(3)A reserve supply of materials needed during a flood emergency shall be kept on hand at all times… (10)(2) During flood periods the levee shall be patrolled continuously…Appropriate advance measures will be taken to insure the availability of adequate labor and materials to meet all contingencies…(f)(1)…[and ensure]…Sufficient materials are on hand for the erection of sand bag closures and that the location of such materials will be readily accessible in times of emergency…(v) Adequate supplies of lubricants for all types of machines, fuel for gasoline ordiesel powered equipment, and flashlights or lanterns for lighting shall be kept on hand at all times. Telephone service shall be maintained at pumping plants…(2)Competent operators shall be on duty at pumping plants whenever it appears that necessity for pump operation is imminent… The operator shall be familiar with the equipment manufacturers’ instructions and drawings and with the ‘‘Operating Instructions’’ for each station. The equipment shall be operated in accordance with the abovementioned ‘‘Operating Instructions’’ and care shall be exercised that proper lubrication is being supplied all equipment, and that no overheating, undue vibration or noise is occurring.
When, how and why and related politics-as-usual-implications of Jefferson Parish assuming local control of the pumping system aside, it was the Parish that had responsibility to operate the system and the concomitant responsibility to be prepared to do so before “the necessity for pump operation is imminent” at the time of Hurricane Katrina.
Although the requirement to 33CFR208.10 require “appropriate advance measures…to insure the availability of adequate labor, there is no regulatory law mentioning, much less mandating, the construction of “safe rooms”. However, according to EA#454:
Prior to Hurricane Katrina, through the allocation of local funds, Jefferson Parish had started stormproofing by constructing safe rooms at five pump stations. At the time Hurricane Katrina made landfall, those safe rooms were only approximately 35 percent complete. Since Hurricane Katrina, Jefferson Parish has continued with the stormproofing of existing pump stations. By borrowing $40 million, Jefferson Parish has completed some stormproofing activities such as the construction of safe rooms at eight pump stations…and completed some automation projects that allow for mechanical trash and debris removal at pump screens with limited operator intervention and pump operation information feedback…The eight safe rooms funded and constructed by Jefferson Parish are prefabricated buildings placed on foundations immediately adjacent to the pump stations, and provide safe refuge and automated operation capabilities for pump operators during large tropical storm events.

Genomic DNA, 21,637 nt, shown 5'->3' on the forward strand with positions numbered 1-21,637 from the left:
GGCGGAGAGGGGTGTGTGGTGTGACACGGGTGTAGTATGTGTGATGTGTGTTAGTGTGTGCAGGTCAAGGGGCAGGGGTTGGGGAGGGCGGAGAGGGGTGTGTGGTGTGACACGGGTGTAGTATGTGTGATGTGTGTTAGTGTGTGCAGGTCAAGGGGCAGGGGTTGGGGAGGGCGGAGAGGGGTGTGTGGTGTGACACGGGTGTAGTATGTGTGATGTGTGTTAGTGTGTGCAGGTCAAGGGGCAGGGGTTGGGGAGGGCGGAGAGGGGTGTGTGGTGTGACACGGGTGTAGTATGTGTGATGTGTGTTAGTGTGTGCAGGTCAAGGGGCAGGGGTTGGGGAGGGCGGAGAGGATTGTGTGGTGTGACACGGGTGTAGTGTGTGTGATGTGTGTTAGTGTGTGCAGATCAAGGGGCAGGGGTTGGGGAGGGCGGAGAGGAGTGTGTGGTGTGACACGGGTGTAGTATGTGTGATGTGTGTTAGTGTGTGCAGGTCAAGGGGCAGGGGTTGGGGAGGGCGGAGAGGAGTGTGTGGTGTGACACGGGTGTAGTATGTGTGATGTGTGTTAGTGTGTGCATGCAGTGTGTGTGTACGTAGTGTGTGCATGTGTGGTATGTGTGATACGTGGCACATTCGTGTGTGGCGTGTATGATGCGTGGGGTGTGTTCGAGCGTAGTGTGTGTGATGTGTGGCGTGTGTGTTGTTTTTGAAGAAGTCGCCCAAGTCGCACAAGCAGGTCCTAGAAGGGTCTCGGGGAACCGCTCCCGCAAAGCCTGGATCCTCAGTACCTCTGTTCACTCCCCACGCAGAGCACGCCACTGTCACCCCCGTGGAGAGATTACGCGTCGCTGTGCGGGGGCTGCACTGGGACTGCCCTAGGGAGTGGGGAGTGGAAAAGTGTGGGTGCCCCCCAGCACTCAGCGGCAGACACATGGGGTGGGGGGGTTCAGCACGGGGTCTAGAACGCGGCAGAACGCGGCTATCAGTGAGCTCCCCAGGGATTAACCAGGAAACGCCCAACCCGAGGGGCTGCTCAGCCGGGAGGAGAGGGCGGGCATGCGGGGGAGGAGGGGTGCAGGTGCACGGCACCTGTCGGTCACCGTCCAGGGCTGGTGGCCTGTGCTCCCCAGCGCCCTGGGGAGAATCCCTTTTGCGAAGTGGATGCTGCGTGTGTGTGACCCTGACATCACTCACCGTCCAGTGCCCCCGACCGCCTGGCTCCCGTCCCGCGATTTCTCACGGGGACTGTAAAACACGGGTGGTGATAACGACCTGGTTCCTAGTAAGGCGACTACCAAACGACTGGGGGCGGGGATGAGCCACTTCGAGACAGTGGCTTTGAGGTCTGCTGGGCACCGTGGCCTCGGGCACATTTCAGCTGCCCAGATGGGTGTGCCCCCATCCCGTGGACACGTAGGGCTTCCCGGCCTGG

Although EA#454 continues with yet another reference to safe rooms – “safe rooms replace the need to evacuate these pump operators to inland location(s) prior to the landfall of large tropical storm events” – the controlling regulatory law provides no related authority to evacuate pump operators and, in fact, requires a “competent operator” to be “on duty”.
In today’s Jefferson Parish News Miscellany, Sop opined:
…it is clear the current meme that the current state of affairs is mostly Aaron Broussard’s fault remains alive and well though they did mention the Parish council. With few exceptions, given the campaign cash these “evergreen” contractors tossed to the members of the Parish council I have a hard time branding the contractors with the scarlet letter in isolation. Simply put the system would not exist if there weren’t corrupt pols on the other end of the transaction.
In that context, this additional text from my the introductory description of the flooding of Jefferson Parish adds insight on the Parish-funded construction of “safehouses”:
The original “safe-house” project was severely modified due to rising costs and was further delayed due to a conflict of interest revealed by the original contractors. There are also plans to add manual closures on the pumping stations due to the failure of the compressed air systems during Katrina’s storm surge.
Construction projects are held as the engine of economic recovery and stability. Consequently, it is no surprise that by November 2006, Jefferson Parish was considered a Boom Town “With its population back, its stores bustling and its streets jammed” that could “arguably claim the title of ‘epicenter’ of the local post-Katrina rebound”.
The unfolding story of conflicting interest in Jefferson Parish government suggests it may also be the ‘epicenter’ of corruption as well as the possibility the two epicenters are related to the flooding of Jefferson Parish following Hurricane Katrina.
Slabbed reports you decide.